Hello and welcome to our new #GalaxyS7 post for the day. The issues covered in this post are not new and considered common to a lot of Samsung Galaxy devices, although they can also be quite ordinary with any other smartphones. We expect that you’ll find this post another helpful material for issues mentioned below.
If you are looking for solutions to your own #Android issue, you can contact us by using the link provided at the bottom of this page.
When describing your issue, please be as detailed as possible so we can easily pinpoint a relevant solution. If you can, kindly include the exact error messages you are getting to give us an idea where to start. If you have already tried some troubleshooting steps before emailing us, make sure to mention them so we can skip them in our answers.
Below are specific topics we’re bringing for you today:
Problem 1: Galaxy S7 charging cable and adapter heats up while charging
Hi. I have a little problem here. Sometimes when I charge, the cable and charger gets really hot. The end of the cable where you connect the phone and the charger itself gets hot. It happens probably 3-5 times a week. The adapter is original and I’m assuming the cable is too. I just bought the cable from a store here near my place, they said it’s original Samsung cable. Same box, same cord. Almost the same price. The thing is this is only happening for only 1-2 months now. It wasn’t like this when the cable is new. Fast charge is enabled ever since. Do you think I should replace the cable? Thank you so much! — Jett Barleta
Solution: Hi Jett. Extra heat generated during a charging session is normal but if some part/s of your phone becomes uncomfortably warm (and may have accompanying burning smell), that can signal a problem. The chemical reaction in the battery as well as the movement of electrical particles should result to elevation of temperature in the back and charger port parts of your phone but you should still be able to handle the phone fine. If the charger or charging port gets really hot though, you should immediately stop charging to avoid damaging the phone. Heat can kill electronic components pretty easily so any abnormal presence of heat should be stopped immediately.
Check for bent pins in charging port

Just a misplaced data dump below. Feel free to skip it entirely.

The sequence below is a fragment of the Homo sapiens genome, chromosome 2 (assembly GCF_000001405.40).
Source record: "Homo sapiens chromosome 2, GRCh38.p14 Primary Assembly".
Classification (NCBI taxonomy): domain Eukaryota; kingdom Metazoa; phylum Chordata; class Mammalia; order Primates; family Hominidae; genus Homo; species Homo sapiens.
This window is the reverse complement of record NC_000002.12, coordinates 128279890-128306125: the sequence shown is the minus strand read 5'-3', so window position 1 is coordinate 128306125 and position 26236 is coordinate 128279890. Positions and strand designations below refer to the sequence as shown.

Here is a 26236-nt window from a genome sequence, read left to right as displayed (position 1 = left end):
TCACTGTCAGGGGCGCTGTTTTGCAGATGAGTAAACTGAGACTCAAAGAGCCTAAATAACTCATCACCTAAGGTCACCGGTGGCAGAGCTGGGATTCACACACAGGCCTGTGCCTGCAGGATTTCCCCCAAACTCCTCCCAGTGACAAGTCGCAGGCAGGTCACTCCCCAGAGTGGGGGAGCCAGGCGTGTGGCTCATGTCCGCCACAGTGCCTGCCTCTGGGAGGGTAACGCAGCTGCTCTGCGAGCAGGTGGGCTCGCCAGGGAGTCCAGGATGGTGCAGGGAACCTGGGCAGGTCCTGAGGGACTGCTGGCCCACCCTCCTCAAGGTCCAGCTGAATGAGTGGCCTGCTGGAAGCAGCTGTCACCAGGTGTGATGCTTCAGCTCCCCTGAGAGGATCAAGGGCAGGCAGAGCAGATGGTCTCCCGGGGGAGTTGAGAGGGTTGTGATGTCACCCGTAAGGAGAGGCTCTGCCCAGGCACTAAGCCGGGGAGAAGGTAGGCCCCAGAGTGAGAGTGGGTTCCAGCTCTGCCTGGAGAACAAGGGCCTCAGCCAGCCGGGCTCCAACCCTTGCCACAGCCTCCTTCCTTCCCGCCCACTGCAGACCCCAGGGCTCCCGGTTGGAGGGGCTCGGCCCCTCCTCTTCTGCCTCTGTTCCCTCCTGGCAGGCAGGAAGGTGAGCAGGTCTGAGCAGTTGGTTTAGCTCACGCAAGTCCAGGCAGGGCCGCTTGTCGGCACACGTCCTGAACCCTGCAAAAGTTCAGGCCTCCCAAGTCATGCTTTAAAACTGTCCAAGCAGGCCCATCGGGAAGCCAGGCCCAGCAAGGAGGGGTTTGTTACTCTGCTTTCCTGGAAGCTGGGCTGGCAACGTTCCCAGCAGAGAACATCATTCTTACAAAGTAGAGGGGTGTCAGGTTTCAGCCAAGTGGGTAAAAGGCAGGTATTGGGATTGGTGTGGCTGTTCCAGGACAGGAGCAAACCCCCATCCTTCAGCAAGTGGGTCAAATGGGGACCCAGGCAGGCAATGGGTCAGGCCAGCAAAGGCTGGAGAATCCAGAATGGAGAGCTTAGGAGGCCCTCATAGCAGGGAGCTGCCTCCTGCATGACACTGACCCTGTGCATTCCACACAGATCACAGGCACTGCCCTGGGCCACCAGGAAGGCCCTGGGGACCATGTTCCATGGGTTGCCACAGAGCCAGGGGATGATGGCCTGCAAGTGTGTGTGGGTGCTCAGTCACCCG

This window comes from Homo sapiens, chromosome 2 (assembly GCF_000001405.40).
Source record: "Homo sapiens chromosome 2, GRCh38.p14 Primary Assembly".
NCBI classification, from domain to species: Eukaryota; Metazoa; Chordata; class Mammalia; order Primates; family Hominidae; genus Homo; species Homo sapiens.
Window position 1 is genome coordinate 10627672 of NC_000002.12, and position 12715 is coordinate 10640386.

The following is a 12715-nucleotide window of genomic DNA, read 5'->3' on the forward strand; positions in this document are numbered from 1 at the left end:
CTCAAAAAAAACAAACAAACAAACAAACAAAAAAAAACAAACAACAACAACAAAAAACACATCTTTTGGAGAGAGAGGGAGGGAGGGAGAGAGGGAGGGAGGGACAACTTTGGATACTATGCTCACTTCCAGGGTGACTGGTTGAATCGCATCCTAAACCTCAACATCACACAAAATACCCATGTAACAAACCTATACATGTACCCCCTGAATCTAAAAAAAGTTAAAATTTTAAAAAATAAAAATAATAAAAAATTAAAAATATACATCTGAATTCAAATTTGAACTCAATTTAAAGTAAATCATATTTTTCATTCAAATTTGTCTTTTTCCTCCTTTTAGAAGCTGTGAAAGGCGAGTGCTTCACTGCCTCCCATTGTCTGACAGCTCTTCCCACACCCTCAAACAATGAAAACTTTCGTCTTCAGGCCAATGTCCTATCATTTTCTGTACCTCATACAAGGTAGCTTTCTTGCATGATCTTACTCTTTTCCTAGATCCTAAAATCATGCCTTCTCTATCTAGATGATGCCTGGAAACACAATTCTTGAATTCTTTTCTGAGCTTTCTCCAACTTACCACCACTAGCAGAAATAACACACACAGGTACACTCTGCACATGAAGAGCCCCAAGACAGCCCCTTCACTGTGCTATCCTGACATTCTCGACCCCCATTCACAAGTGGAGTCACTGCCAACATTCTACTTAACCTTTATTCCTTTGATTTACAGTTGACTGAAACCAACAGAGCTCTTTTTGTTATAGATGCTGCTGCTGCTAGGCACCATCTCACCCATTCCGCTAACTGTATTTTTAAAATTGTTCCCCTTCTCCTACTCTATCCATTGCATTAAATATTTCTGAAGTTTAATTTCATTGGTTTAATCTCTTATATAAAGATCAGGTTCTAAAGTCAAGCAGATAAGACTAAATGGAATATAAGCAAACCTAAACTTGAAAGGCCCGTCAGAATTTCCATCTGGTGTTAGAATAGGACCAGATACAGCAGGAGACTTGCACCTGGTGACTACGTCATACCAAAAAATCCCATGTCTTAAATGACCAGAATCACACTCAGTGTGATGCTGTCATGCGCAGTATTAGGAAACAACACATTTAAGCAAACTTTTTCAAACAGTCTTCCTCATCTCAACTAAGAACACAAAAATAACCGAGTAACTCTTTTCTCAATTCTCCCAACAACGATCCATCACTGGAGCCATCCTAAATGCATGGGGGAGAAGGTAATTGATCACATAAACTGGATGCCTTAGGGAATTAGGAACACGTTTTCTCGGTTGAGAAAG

We’ve seen cases wherein bent or damaged pins in the charging port causes unnecessary heat build up. If you have a magnifying tool that you can use to look inside the port, try to do an ocular inspection and see if something’s amiss. If you can’t do it, you must let a professional inspect it for you.
Lint or debris can also cause connectivity problems during charging as well. If the charging port is dirty, or has foreign objects lodged between the pins, that might be the reason for the heating up issue. In this case, sticking something inside to remove lint or dirt is not recommended as it may damage the pins. Instead, consider using a can of compressed air to dislodge particles inside.
Use another USB cable and adapter
Changing the USB cable may help too. Consider using a known working USB cable and adapter to see if it will make a difference. We rarely see a situation like yours due to a bad cable but it’s still worth checking.
Other hardware malfunction
If the issue won’t go away, there must be another unknown malfunction behind the trouble. It can be a bad battery or any other part. Contact Samsung for support.
Problem 2: Water damaged Galaxy S7 edge won’t turn on, screen stays black
I spilled some water over my S7 Edge but I dried it off pretty quick and put it in my pocket without noticing a change. 20 min. later I try opening my phone but it just won’t start. I put it to charge for about half an hour but then I plug it off and let it be for the night. The next day in the evening I put it back to charge but nothing happens. I checked the SIM Slot and did not find any signs of Water Damage and when i press the Power button + the Volume down button for a brief time, it will show me that the phone charges and that it is at about 0%. What can I do? — My Name
Solution: Hi My Name. A Galaxy S7 can withstand random spills because of its water resistance protection. However, if the only different thing that occurred prior to the problem started occuring is the accidental water spill, there’s still a chance, however small, that moisture may have found its way to some critical components inside. The Liquid Damage Indicator (LDI) only gets triggered if moisture or liquid touches it or near its vicinity. It’s still possible that the LDI may remain intact even though water may have actually found its way inside the phone for some reason.